As has been noted in many articles on this site, including my long two-part series on the sensus fidei five months ago now, false ecumenism has been one of those areas that has the most ready appeal to Catholics and non-Catholics alike as it makes quick work of the Divine Constitution of Holy Mother Church by eschewing "conversion," which is categorized as coercive proselytizing, and reaffirming "believers" in the essential goodness of their false religions and how they can contribute as "belivers" to the building of the "better world" and the realization of the "civilization of love." This is a point that has been made repeatedly on this site and is emphasized in volume one of Conversion in Reverse and will be discussed in volumes two and three as well.

In Jorge Mario Bergoglio's economy of salvation, you see, everyone is "saved" except for those Catholics he disparages as "Pelagians" and "Pharisees" who desire to "cage the Holy Spirit." According to Jorge, who believes in complete conformity with conciliar "doctrine," such as it is:

Protestants are in the "Church of Christ," which is larger than the Catholic Church. There is no need to seek the conversion of any of them as they are "in."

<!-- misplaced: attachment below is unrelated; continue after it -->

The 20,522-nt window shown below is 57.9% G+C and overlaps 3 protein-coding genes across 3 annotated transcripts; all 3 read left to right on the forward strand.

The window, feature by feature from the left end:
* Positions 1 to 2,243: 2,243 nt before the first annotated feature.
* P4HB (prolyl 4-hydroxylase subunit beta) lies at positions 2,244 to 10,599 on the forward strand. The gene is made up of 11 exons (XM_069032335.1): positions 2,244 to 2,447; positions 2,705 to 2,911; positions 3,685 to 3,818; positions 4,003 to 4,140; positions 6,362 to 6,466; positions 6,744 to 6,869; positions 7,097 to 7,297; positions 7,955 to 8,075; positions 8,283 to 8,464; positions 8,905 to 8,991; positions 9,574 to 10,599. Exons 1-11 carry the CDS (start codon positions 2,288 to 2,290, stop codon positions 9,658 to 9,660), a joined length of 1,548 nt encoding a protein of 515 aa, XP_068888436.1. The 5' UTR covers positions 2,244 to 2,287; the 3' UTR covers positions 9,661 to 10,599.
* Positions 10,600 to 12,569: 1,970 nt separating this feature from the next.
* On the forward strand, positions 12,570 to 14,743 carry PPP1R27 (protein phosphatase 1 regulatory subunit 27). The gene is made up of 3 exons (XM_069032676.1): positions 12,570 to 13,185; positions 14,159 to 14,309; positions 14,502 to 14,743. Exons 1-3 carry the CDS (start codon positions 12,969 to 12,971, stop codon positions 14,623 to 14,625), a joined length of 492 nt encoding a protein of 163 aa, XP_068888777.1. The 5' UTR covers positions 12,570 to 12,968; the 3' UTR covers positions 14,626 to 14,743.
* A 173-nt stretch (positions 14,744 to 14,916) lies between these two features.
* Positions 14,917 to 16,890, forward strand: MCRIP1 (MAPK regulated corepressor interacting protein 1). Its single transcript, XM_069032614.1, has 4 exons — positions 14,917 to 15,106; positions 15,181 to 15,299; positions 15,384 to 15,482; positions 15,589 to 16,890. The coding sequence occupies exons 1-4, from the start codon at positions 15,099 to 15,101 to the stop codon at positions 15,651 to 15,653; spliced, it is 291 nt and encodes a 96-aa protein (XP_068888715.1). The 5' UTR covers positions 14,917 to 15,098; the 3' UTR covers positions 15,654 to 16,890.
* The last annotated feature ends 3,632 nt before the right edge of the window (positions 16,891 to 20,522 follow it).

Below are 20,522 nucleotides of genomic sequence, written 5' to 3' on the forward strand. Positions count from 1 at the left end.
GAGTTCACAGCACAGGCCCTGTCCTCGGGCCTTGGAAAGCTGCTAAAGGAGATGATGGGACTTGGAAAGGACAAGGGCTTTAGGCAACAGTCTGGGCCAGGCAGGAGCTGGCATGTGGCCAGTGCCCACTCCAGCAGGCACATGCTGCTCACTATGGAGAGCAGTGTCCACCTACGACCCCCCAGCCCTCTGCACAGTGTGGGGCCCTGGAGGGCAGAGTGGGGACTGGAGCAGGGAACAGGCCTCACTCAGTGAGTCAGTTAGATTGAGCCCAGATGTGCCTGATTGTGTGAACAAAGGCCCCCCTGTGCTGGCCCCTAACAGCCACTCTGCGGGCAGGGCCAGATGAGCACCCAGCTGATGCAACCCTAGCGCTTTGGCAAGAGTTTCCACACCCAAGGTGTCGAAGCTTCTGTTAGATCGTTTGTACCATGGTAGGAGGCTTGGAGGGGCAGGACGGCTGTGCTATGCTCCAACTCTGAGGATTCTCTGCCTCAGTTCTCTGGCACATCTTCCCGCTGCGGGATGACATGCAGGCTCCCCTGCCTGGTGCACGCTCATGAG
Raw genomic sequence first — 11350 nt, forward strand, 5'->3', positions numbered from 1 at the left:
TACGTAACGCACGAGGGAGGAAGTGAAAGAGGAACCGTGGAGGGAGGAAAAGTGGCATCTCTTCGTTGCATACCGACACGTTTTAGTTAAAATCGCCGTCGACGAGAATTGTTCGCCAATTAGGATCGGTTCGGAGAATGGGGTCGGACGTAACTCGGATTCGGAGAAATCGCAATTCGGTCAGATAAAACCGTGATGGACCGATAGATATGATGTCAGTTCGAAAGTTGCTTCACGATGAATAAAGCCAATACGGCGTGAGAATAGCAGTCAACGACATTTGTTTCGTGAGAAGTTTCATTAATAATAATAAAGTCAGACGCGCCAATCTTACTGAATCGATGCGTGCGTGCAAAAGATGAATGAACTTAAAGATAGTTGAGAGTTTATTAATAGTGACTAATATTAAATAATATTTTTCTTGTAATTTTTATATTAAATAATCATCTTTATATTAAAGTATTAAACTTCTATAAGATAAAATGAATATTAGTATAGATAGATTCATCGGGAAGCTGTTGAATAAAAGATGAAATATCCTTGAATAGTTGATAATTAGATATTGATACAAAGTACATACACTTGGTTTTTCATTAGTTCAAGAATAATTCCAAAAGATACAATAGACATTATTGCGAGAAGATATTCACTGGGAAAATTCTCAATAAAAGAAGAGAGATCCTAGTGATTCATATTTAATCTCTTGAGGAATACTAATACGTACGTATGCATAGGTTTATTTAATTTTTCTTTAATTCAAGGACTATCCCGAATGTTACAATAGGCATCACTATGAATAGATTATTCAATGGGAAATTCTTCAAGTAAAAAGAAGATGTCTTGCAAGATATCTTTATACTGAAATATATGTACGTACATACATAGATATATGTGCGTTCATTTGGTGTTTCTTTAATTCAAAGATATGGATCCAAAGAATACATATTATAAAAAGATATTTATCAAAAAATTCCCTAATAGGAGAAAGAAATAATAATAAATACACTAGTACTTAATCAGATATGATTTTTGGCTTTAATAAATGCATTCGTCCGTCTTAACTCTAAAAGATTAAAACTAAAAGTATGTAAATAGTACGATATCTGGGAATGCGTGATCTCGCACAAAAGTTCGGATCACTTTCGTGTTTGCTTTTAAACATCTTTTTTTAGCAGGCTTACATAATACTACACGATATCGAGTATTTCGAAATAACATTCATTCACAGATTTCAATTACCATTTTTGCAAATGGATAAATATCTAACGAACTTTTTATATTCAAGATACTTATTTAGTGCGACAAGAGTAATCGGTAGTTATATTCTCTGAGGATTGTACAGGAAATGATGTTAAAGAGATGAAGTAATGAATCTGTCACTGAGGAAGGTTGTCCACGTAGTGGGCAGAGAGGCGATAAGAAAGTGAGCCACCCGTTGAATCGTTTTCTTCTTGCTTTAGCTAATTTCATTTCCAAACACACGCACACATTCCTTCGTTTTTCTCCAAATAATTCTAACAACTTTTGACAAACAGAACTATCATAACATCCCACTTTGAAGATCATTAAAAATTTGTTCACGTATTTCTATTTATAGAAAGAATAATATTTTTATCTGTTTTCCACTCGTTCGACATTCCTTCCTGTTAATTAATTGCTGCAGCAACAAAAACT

Talmudists are saved as the Old Covenant was never revoked, something that is completely heretical and is ignored by Catholics as being such only upon the peril of the loss of their own souls.

Mohammedans are saved as theirs is a "noble" religion, a veritable religion of "peace," of course.

The Orthdox have "sister churches" even though they defect from the Catholic Faith on numerous points of Faith and Morals.

The way for Jorge Mario Bergoglio's serial acts of apostasy in the past twenty and one-half months that were in such bountiful supply over the course of the past three days, had been paved by a steady dose of the sights and sounds of conciliarism. Indeed, images such as those below show that they has been a "hermeneutic of continuity" in how the conciliar "popes" have given "joint blessings" with the "Ecumenical Patriarch" of the heretical and schismatic Greek Orthodox church, treating each (Athenagoras, Dimitrios and Barthlomew) with fawning respect as a "brother" in the Faith:

"Saint John Paul II" with Dimitrios, November 30, 1979, Istanbul, Turkey